Australian news, and some related international items

Australia’s Solar PV threatening profits of big energy companies

How big utilities propose to kill solar PV, REneweconomy By Giles Parkinson   9 July 2012 A couple of nasty figures have been produced in recent weeks that will give energy companies – retailers, generators and distributors – cause to reflect on how they will manage to satisfy their shareholders’ insatiable appetite for increased profits in coming years.

The figures were inter-related. The first lot were the updated demand forecasts issues by the Australian Energy Market Operators. Demand for 2012/13 is now likely to be nearly 10 per cent below where it was predicted just a year ago, and demand out to 2020 might be 30 per cent below the most optimistic predictions. For an industry that has relied on an unremitting correlation of electricity demand to GDP growth, this has been a shock to the system.

AEMO chief Matt Zema acknowledged the problems facing the industry as it tries to eke out more revenue in the face of declining demand. Essentially, he said in an interview with RenewEconomy, as demand falls and investment in fixed infrastructure increases, the cost per megawatt grows – creating a vicious circle, or what AGL Energy described in a document last week as the Energy Market Death Spiral.

Part of this reduction has been partly blamed on reduced manufacturing, and partly on reduced demand from households and business in response to surging electricity costs, and on the massive investment in infrastructure to cope with peak demand. But the most enduring, and growing factor, at least on the demand side, is the penetration of solar PV. And AEMO forecasts give little consolation to the established industry – the amount of solar PV in the Australian market is tipped to grow 10-fold over the next two decades, and its impact on revenue and profits for the incumbent generators, retailers and network operators will increase accordingly.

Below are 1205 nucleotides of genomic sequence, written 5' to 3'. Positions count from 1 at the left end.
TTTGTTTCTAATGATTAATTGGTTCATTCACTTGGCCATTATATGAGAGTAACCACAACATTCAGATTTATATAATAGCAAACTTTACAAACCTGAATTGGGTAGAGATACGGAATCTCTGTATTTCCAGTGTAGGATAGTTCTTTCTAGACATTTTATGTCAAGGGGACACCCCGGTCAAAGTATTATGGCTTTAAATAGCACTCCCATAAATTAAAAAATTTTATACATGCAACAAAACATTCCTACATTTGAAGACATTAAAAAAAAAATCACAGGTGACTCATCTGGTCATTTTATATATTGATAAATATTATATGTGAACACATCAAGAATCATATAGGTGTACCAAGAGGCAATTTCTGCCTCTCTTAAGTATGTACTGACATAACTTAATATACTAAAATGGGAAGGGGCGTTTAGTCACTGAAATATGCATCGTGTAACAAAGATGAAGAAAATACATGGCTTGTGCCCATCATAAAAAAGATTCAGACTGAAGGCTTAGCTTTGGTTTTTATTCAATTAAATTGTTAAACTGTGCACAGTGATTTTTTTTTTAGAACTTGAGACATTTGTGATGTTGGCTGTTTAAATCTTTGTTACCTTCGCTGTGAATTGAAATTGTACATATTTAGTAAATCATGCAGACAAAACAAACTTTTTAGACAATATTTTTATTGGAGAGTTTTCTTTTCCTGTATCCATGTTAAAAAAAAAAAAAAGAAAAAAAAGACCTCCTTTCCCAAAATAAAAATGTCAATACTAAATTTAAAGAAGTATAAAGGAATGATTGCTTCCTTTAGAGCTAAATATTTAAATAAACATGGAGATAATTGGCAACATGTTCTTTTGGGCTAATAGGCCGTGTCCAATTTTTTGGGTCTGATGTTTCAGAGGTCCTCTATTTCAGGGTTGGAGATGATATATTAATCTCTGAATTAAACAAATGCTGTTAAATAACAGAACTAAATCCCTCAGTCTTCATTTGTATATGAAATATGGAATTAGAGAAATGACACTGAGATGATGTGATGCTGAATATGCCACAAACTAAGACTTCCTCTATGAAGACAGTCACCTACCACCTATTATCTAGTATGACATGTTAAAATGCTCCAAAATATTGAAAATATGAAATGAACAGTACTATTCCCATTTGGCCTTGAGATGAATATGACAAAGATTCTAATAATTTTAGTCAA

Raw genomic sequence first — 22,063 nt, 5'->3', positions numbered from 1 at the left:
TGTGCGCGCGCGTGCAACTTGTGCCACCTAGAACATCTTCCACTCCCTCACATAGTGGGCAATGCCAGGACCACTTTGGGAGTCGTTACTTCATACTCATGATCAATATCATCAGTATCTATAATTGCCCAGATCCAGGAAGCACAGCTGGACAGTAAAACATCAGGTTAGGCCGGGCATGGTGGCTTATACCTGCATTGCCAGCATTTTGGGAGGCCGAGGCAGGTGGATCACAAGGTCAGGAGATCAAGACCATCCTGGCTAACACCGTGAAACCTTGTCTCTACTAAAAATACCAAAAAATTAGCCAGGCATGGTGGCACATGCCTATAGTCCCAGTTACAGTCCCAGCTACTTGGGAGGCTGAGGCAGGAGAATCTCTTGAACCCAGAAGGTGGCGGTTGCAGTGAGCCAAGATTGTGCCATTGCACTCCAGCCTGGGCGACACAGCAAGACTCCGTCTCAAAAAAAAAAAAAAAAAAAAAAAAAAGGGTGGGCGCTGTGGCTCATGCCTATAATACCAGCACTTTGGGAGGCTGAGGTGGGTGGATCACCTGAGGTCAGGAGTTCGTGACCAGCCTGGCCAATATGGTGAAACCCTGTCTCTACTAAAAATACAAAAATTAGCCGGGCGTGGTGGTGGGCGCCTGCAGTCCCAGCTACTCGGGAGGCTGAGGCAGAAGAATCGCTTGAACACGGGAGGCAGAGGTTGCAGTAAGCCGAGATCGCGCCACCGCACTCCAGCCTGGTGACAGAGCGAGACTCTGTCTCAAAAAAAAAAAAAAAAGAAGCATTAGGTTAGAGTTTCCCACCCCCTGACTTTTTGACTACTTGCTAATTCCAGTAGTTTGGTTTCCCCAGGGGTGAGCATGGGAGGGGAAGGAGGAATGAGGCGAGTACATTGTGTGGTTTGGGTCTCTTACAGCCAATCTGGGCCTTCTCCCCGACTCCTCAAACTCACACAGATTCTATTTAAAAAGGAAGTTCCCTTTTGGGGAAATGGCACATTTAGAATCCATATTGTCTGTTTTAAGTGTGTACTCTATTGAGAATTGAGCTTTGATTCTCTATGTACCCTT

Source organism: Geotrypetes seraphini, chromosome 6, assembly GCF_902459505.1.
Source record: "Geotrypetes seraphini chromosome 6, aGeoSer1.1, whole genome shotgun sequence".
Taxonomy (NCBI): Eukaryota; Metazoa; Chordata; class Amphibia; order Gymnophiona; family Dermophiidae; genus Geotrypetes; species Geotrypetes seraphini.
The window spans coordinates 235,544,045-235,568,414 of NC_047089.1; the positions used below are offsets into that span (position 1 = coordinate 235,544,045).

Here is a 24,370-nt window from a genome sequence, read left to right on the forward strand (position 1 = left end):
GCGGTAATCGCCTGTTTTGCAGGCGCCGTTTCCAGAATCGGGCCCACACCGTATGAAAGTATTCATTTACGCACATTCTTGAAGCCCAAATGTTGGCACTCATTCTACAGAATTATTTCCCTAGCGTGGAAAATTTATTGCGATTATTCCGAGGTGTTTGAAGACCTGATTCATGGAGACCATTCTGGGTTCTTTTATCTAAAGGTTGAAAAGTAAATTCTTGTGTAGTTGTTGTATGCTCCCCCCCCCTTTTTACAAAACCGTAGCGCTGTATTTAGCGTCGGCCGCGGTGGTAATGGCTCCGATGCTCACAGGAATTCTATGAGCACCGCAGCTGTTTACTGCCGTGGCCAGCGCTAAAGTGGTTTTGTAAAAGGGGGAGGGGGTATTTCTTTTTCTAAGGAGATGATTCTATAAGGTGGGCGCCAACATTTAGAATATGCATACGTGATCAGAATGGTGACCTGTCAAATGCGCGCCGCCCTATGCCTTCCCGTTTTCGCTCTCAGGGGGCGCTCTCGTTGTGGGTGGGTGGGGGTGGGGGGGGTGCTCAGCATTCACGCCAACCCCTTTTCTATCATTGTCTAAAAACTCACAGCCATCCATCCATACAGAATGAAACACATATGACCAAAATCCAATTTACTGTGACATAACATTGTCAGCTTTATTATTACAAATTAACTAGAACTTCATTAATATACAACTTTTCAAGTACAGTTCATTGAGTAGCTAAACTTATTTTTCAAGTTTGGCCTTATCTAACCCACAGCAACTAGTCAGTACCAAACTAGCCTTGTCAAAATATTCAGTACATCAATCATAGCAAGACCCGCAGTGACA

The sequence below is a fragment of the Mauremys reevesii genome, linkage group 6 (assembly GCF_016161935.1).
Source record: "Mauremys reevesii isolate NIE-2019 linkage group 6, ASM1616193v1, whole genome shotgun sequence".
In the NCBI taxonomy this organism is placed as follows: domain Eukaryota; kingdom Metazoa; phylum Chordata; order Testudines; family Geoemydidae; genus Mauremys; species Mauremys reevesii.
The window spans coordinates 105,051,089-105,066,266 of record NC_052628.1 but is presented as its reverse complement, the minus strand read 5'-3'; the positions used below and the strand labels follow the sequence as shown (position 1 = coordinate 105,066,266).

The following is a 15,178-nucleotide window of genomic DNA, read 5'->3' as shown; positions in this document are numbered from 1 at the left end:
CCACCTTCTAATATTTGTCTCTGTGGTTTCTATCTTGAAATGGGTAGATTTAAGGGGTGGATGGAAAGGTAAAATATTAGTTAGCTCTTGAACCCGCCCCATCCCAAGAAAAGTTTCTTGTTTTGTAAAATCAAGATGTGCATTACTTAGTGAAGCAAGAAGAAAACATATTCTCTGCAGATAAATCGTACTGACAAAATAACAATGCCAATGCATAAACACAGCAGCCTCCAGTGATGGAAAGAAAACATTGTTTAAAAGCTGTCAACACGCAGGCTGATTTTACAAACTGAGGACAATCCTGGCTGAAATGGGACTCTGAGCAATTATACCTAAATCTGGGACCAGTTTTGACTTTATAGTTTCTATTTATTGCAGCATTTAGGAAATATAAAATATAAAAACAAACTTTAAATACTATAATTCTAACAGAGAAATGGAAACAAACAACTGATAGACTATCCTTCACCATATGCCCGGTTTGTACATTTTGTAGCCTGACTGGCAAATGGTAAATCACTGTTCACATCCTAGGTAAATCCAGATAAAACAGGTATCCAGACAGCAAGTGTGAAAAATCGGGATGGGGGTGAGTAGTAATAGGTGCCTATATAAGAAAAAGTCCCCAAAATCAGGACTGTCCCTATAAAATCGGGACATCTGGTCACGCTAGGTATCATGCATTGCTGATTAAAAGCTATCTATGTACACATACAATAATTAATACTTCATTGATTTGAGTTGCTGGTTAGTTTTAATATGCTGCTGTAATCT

Private forecasts suggest that the growth of solar PV could be much greater than that recognised by AEMO. Yingli, the world’s largest solar PV manufacturer in 2012, has said that Australia could, in fact, become the first “mass market” for solar PV in the world – thanks to a combination of declining costs, rising grid prices, lots of sun and innovative financing models…….

Here are some tactics that are being suggested to deal with what AGL Energy managing director Michael Fraser described on the Radio National Breakfast program 10 days ago as the “infiltration” of solar PV and distributed energy. “It’s been a good thing,” Fraser said. “But we will have to watch that.”….

July 9, 2012 - Posted by | AUSTRALIA - NATIONAL, solar |

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